12. This is at serious variance with the content of a memorandum dated 8th September (Section 2, page 54) from Mr Arnott, UKIP General Secretary, addressed “to whom it may concern”. Its first paragraph plainly refers to Mrs Duffy’s letter of 23rd March. It has not been suggested it refers to any other. Her letter makes no mention of internal disciplinary proceedings being commenced immediately upon Mr Hardy accepting her invitation to re-apply and I have received no evidence that he was so informed. The second paragraph about there being 3 months grace for renewal and that thereafter “Mr Hardy would be treated in the same way as a new membership application” appears again without there having been evidence of any general notice of such a rule or specific notice of it to Mr Hardy. It is to be noted this document is dated only weeks before this hearing. The third paragraph needs citing in full: “It is the policy of the UK Independence Party not to accept membership applications from former BNP members and activists; any new application for membership from Mr Hardy would therefore now be rejected on those grounds”. Mrs Duffy, whose evidence I find to be honest and accurate, tells me that the position is as follows. In November 2009 when she was a member of the NEC, which was until she assumed her present full time post as Party Director, that body made a policy decision that henceforth applications to join UKIP from people who had been members of the BNP should be referred “to the NEC for approval”. This was because there had been “infiltration” from a date in 2008. I infer she meant deliberate infiltration as fifth columnists in order to disrupt the work or besmirch the reputation of UKIP. This would be consistent with her letters to Mr Hardy in March the contents of which she tells me, and I accept, are true.
Therefore I conclude that the NEC did consider Mr Hardy’s individual case in March and decided that his former membership of the BNP was no obstacle to his membership of UKIP continuing. That is hardly surprising in view of the warmth with which Mr Hardy had been welcomed into the UKIP fold from the BNP not least from Mr Farage. There has, moreover been not the slightest suggestion made during this hearing that Mr Hardy has turned his political coat once again. I have no choice therefore but to hold Mr Arnott’s memorandum as a deliberate contrivance to exclude Mr Hardy from membership of UKIP and to do so on spurious grounds.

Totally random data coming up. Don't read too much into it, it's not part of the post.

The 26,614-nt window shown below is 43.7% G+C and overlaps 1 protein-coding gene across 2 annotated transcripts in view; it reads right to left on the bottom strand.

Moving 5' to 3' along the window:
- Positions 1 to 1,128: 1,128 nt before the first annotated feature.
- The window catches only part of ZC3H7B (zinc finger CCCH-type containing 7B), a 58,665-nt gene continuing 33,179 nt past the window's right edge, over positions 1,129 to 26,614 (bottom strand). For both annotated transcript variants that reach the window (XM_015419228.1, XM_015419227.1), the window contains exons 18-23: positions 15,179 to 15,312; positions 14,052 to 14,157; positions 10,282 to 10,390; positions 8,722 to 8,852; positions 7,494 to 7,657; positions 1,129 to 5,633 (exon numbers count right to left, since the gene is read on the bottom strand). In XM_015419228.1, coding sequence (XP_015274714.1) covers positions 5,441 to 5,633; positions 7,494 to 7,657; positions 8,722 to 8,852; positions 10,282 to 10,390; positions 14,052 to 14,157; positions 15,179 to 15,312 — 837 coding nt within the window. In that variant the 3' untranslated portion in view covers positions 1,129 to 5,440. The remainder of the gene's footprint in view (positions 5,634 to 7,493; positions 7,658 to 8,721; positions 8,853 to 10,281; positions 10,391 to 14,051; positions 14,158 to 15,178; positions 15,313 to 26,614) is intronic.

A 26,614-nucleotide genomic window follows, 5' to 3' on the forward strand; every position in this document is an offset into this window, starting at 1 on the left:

13. Moreover Mrs Duffy tells me, and I accept, that her second letter to Mr Hardy was badly worded and the meaning ordinarily to be attributed to her words does not reflect the true position which was not that Mr Hardy would need to re-apply for membership but that if he would send her back the cheque she wrongly returned to him his membership would continue seamlessly. I take it she now realises her words conveyed a different and adverse impression. Clearly they did in the mind of Mr Hardy and understandably so in the context of what had already passed. It was hardly to be relieved by Mr Arnott’s general communication.
14. Thus on these facts I have no hesitation in finding that in effect both Mr Parkin and UKIP purported to expel Mr Hardy from the membership of branch and party. Was either entitled in law so to do?
15. Although no reference was made to either document during the evidence, during his final submissions Mr Holland, counsel for both Mr Parkin and UKIP, and upon taking instructions, also for the Stockton Branch sought to rely upon UKIP’s written constitution and the Branch’s rules to be found at Section1 pages 66 and 71 respectively in the agreed bundle. No point was taken regarding this by Mr Hardy nor do I think could there be. The following points of fact emerge:
(1) That the party is authorised to raise funds, purchase property and invest monies (clause 3) – it is therefore in law a proprietary club;
(2) that membership is open to people who are not members of any other political party which the NEC has declared incompatible with membership of UKIP (clause 4.1), that if such a member of UKIP subsequently joins such a party his membership is automatically revoked (clause 4.2), that if a UKIP member is a member of such a party such a person will be given 28 days to leave that other party (clause 4.3), that members must maintain their subscriptions (clause 4.4.), that members shall accept the party’s Constitution and rules and do nothing to undermine the party’s reputation or bring it into disrepute, or act in a way intending to cause or causing damage to the party’s interests (clause 4.5);